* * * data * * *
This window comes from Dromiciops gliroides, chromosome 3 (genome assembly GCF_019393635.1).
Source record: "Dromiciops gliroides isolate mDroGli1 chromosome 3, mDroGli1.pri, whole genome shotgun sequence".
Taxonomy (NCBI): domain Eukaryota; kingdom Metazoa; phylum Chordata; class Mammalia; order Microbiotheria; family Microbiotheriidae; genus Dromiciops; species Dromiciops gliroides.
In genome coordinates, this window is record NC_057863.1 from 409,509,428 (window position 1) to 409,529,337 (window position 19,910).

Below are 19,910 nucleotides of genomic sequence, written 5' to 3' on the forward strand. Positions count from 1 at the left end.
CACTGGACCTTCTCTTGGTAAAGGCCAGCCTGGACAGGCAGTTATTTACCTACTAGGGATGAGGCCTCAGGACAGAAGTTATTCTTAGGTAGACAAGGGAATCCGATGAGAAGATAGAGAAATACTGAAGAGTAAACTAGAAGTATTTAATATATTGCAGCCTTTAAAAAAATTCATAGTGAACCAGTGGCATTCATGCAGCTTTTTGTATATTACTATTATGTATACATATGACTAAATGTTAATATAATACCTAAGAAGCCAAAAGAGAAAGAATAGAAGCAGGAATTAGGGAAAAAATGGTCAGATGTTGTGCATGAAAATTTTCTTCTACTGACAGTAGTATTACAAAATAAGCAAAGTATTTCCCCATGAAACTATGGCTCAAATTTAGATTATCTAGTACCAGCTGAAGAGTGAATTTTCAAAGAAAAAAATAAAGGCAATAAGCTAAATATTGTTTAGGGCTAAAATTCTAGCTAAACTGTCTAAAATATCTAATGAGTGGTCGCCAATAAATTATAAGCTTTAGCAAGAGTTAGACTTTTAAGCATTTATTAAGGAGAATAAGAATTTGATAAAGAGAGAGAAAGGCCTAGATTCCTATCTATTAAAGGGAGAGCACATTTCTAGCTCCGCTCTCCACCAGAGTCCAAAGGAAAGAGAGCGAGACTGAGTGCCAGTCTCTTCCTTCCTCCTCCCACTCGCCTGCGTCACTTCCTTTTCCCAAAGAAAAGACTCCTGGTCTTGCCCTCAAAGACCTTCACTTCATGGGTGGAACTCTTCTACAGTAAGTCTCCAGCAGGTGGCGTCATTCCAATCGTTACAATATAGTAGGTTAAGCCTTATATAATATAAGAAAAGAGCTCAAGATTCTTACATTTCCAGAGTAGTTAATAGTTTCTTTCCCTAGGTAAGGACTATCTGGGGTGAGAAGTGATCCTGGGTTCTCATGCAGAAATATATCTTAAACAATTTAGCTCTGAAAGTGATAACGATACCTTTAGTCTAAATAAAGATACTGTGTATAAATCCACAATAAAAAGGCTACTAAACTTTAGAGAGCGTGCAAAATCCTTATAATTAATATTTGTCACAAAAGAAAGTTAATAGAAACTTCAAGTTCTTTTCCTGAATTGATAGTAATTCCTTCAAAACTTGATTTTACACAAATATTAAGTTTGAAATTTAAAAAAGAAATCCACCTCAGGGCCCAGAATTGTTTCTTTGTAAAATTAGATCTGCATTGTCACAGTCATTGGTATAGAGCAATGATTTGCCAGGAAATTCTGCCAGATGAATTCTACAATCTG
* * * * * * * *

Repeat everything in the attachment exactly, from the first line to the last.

This window comes from Dromiciops gliroides, chromosome 3 (genome assembly GCF_019393635.1).
Source record: "Dromiciops gliroides isolate mDroGli1 chromosome 3, mDroGli1.pri, whole genome shotgun sequence".
Taxonomy (NCBI): domain Eukaryota; kingdom Metazoa; phylum Chordata; class Mammalia; order Microbiotheria; family Microbiotheriidae; genus Dromiciops; species Dromiciops gliroides.
In genome coordinates, this window is record NC_057863.1 from 409,509,428 (window position 1) to 409,529,337 (window position 19,910).

Below are 19,910 nucleotides of genomic sequence, written 5' to 3' on the forward strand. Positions count from 1 at the left end.
CACTGGACCTTCTCTTGGTAAAGGCCAGCCTGGACAGGCAGTTATTTACCTACTAGGGATGAGGCCTCAGGACAGAAGTTATTCTTAGGTAGACAAGGGAATCCGATGAGAAGATAGAGAAATACTGAAGAGTAAACTAGAAGTATTTAATATATTGCAGCCTTTAAAAAAATTCATAGTGAACCAGTGGCATTCATGCAGCTTTTTGTATATTACTATTATGTATACATATGACTAAATGTTAATATAATACCTAAGAAGCCAAAAGAGAAAGAATAGAAGCAGGAATTAGGGAAAAAATGGTCAGATGTTGTGCATGAAAATTTTCTTCTACTGACAGTAGTATTACAAAATAAGCAAAGTATTTCCCCATGAAACTATGGCTCAAATTTAGATTATCTAGTACCAGCTGAAGAGTGAATTTTCAAAGAAAAAAATAAAGGCAATAAGCTAAATATTGTTTAGGGCTAAAATTCTAGCTAAACTGTCTAAAATATCTAATGAGTGGTCGCCAATAAATTATAAGCTTTAGCAAGAGTTAGACTTTTAAGCATTTATTAAGGAGAATAAGAATTTGATAAAGAGAGAGAAAGGCCTAGATTCCTATCTATTAAAGGGAGAGCACATTTCTAGCTCCGCTCTCCACCAGAGTCCAAAGGAAAGAGAGCGAGACTGAGTGCCAGTCTCTTCCTTCCTCCTCCCACTCGCCTGCGTCACTTCCTTTTCCCAAAGAAAAGACTCCTGGTCTTGCCCTCAAAGACCTTCACTTCATGGGTGGAACTCTTCTACAGTAAGTCTCCAGCAGGTGGCGTCATTCCAATCGTTACAATATAGTAGGTTAAGCCTTATATAATATAAGAAAAGAGCTCAAGATTCTTACATTTCCAGAGTAGTTAATAGTTTCTTTCCCTAGGTAAGGACTATCTGGGGTGAGAAGTGATCCTGGGTTCTCATGCAGAAATATATCTTAAACAATTTAGCTCTGAAAGTGATAACGATACCTTTAGTCTAAATAAAGATACTGTGTATAAATCCACAATAAAAAGGCTACTAAACTTTAGAGAGCGTGCAAAATCCTTATAATTAATATTTGTCACAAAAGAAAGTTAATAGAAACTTCAAGTTCTTTTCCTGAATTGATAGTAATTCCTTCAAAACTTGATTTTACACAAATATTAAGTTTGAAATTTAAAAAAGAAATCCACCTCAGGGCCCAGAATTGTTTCTTTGTAAAATTAGATCTGCATTGTCACAGTCATTGGTATAGAGCAATGATTTGCCAGGAAATTCTGCCAGATGAATTCTACAATCTG